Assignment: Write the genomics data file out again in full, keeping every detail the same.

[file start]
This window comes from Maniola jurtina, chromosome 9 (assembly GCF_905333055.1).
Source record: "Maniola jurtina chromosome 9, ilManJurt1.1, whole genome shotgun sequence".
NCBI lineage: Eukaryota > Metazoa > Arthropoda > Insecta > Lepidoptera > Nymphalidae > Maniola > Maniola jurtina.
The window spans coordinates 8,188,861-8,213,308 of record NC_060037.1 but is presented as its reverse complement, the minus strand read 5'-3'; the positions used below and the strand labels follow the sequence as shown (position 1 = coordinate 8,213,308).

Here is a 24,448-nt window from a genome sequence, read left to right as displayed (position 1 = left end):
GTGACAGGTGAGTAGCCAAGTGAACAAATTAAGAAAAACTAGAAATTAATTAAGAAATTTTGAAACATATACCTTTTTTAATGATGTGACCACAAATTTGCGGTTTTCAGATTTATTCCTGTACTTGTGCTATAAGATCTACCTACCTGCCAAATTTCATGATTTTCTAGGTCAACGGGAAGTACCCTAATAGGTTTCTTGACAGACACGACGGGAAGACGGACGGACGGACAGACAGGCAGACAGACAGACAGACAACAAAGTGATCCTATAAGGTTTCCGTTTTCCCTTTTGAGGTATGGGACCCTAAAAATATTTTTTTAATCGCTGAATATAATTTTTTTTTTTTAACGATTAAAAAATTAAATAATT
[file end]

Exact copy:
This window comes from Maniola jurtina, chromosome 9 (assembly GCF_905333055.1).
Source record: "Maniola jurtina chromosome 9, ilManJurt1.1, whole genome shotgun sequence".
NCBI lineage: Eukaryota > Metazoa > Arthropoda > Insecta > Lepidoptera > Nymphalidae > Maniola > Maniola jurtina.
The window spans coordinates 8,188,861-8,213,308 of record NC_060037.1 but is presented as its reverse complement, the minus strand read 5'-3'; the positions used below and the strand labels follow the sequence as shown (position 1 = coordinate 8,213,308).

Here is a 24,448-nt window from a genome sequence, read left to right as displayed (position 1 = left end):
GTGACAGGTGAGTAGCCAAGTGAACAAATTAAGAAAAACTAGAAATTAATTAAGAAATTTTGAAACATATACCTTTTTTAATGATGTGACCACAAATTTGCGGTTTTCAGATTTATTCCTGTACTTGTGCTATAAGATCTACCTACCTGCCAAATTTCATGATTTTCTAGGTCAACGGGAAGTACCCTAATAGGTTTCTTGACAGACACGACGGGAAGACGGACGGACGGACAGACAGGCAGACAGACAGACAGACAACAAAGTGATCCTATAAGGTTTCCGTTTTCCCTTTTGAGGTATGGGACCCTAAAAATATTTTTTTAATCGCTGAATATAATTTTTTTTTTTTAACGATTAAAAAATTAAATAATT